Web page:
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What are credit card rewards worth?

With there being a wide range of credit cards offering rewards, it can be tough for consumers to determine their best option. For example, the simplicity of cashback cards may hold appeal. They deduct a percentage of amounts spent over a set time period from an individual’s credit card bill, usually on an annual basis.

However, the potential for higher rewards at specific shops that a consumer regularly frequents may make other cards more attractive. In this scenario, a rewards credit card which accumulates points that can be turned into vouchers for spending at specific stores could hold appeal.

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Either way, comparing the value to an individual of rewards and cashback may be crucial in finding the best card for them. Here is how to do just that and, in doing so, find the most compelling opportunity to obtain rewards.

Level rewards playing field

Perhaps the most challenging aspect of choosing a cashback card is determining the value of rewards to an individual. Of course, cashback cards are fairly straightforward. They offer a percentage of every £1 spent on a card as cashback, which is usually deducted from a monthly or annual statement.

Reward cards, however, use a variety of values when determining their rewards. For example, a card provider may state that for every £1 spent, 1 reward point is accumulated, and for every 100 reward points that are accumulated, a £1 voucher is awarded. This essentially means that each reward point is worth £0.01, and each £1 spent accumulates rewards of £0.01.

Other credit card issuers may state that for every £1 spent there are 5 reward points accumulated, and that a £1 voucher is awarded for every 500 points that are accrued. In such a scenario, each point would have a value of £0.002. This means that this credit card essentially offers the same amount of rewards as in the previous example, with each £1 spent being worth £0.01 in rewards. However, because each £1 spent on the card accumulates 5 points, it may seem at first glance to be more generous than the previous example, where one point is accumulated per £1 spent on the card. As such, it is important to level the playing field and work out the monetary value of rewards.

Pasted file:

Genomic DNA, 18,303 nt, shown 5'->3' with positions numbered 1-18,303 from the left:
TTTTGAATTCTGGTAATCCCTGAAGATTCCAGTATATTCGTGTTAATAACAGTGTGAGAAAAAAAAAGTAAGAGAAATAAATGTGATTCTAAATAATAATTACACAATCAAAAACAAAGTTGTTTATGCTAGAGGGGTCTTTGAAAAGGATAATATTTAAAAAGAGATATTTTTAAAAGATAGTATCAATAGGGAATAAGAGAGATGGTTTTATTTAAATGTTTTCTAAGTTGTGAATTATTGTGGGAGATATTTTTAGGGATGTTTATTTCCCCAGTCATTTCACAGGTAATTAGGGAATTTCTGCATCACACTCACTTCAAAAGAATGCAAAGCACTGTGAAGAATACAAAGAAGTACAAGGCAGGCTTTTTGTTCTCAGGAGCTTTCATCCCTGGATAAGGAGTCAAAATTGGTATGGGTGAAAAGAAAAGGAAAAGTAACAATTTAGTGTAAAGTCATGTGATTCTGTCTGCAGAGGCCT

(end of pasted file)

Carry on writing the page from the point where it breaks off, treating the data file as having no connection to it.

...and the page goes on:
Furthermore, it is a good idea to consider the impact of any annual fee on the overall cashback or rewards that are received. In some cases, a lower monetary value of rewards may be more appealing than a higher rate if the card has no annual fee.

Spending opportunities

Where rewards can be spent often differs between credit card issuers. While cashback is deducted from a statement, rewards can be a little more complicated. In some instances, a voucher that can be only be spent at a specific retailer, for example at a major supermarket, may be awarded. In other instances, a voucher that can be used at a variety of retailers may be issued, with there being the potential for its value to be boosted at specific retailers that have signed up to a credit card issuer’s programme.

Therefore, as well as considering which credit card offers the highest monetary value of rewards, it is logical to consider where accumulated points can be spent. Should this be at stores that an individual regularly frequents, it may make sense for them to proceed with the credit card in question. However, if the rewards are for a retailer that they only use every so often, there may be better opportunities elsewhere.


As ever, finding the best reward card depends on an individual’s personal circumstances. For consumers who are looking for a simple means of obtaining rewards, a cashback card could be a good starting point. However, should a rewards card offer a higher monetary value per £1 spent, it could be appealing if its rewards can be spent at a retailer that is frequented by the individual in question.

See our list of top rewards cards.

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